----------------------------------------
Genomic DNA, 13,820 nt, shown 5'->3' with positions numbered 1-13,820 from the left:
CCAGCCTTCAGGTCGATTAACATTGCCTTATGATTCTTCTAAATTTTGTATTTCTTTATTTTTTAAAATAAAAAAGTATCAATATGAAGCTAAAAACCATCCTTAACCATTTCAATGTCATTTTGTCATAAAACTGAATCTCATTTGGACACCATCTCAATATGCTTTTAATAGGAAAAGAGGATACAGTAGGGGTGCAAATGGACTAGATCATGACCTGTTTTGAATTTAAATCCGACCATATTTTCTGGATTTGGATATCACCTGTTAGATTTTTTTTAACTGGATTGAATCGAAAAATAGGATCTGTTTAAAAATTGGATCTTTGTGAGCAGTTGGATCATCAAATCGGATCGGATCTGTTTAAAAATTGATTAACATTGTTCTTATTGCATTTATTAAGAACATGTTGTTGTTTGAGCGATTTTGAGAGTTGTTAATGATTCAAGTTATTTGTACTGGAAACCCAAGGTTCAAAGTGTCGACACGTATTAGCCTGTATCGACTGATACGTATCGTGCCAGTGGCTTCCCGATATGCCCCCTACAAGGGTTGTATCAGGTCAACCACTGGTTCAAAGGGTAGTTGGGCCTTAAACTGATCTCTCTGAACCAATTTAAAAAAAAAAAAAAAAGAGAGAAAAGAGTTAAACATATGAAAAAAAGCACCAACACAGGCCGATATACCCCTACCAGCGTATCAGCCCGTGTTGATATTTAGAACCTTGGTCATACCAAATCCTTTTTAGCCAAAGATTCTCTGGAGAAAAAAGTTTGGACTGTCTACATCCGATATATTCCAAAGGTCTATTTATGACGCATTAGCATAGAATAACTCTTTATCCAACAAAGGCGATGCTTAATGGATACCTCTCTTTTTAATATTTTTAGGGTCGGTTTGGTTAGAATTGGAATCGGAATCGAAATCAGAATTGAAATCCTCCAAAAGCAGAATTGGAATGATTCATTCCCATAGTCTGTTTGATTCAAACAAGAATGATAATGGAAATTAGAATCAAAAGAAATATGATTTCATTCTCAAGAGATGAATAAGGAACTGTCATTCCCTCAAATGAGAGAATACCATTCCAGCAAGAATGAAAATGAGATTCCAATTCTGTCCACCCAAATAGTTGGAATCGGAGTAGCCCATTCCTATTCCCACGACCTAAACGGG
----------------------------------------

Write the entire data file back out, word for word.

Genomic DNA, 13,820 nt, shown 5'->3' with positions numbered 1-13,820 from the left:
CCAGCCTTCAGGTCGATTAACATTGCCTTATGATTCTTCTAAATTTTGTATTTCTTTATTTTTTAAAATAAAAAAGTATCAATATGAAGCTAAAAACCATCCTTAACCATTTCAATGTCATTTTGTCATAAAACTGAATCTCATTTGGACACCATCTCAATATGCTTTTAATAGGAAAAGAGGATACAGTAGGGGTGCAAATGGACTAGATCATGACCTGTTTTGAATTTAAATCCGACCATATTTTCTGGATTTGGATATCACCTGTTAGATTTTTTTTAACTGGATTGAATCGAAAAATAGGATCTGTTTAAAAATTGGATCTTTGTGAGCAGTTGGATCATCAAATCGGATCGGATCTGTTTAAAAATTGATTAACATTGTTCTTATTGCATTTATTAAGAACATGTTGTTGTTTGAGCGATTTTGAGAGTTGTTAATGATTCAAGTTATTTGTACTGGAAACCCAAGGTTCAAAGTGTCGACACGTATTAGCCTGTATCGACTGATACGTATCGTGCCAGTGGCTTCCCGATATGCCCCCTACAAGGGTTGTATCAGGTCAACCACTGGTTCAAAGGGTAGTTGGGCCTTAAACTGATCTCTCTGAACCAATTTAAAAAAAAAAAAAAAAGAGAGAAAAGAGTTAAACATATGAAAAAAAGCACCAACACAGGCCGATATACCCCTACCAGCGTATCAGCCCGTGTTGATATTTAGAACCTTGGTCATACCAAATCCTTTTTAGCCAAAGATTCTCTGGAGAAAAAAGTTTGGACTGTCTACATCCGATATATTCCAAAGGTCTATTTATGACGCATTAGCATAGAATAACTCTTTATCCAACAAAGGCGATGCTTAATGGATACCTCTCTTTTTAATATTTTTAGGGTCGGTTTGGTTAGAATTGGAATCGGAATCGAAATCAGAATTGAAATCCTCCAAAAGCAGAATTGGAATGATTCATTCCCATAGTCTGTTTGATTCAAACAAGAATGATAATGGAAATTAGAATCAAAAGAAATATGATTTCATTCTCAAGAGATGAATAAGGAACTGTCATTCCCTCAAATGAGAGAATACCATTCCAGCAAGAATGAAAATGAGATTCCAATTCTGTCCACCCAAATAGTTGGAATCGGAGTAGCCCATTCCTATTCCCACGACCTAAACGGG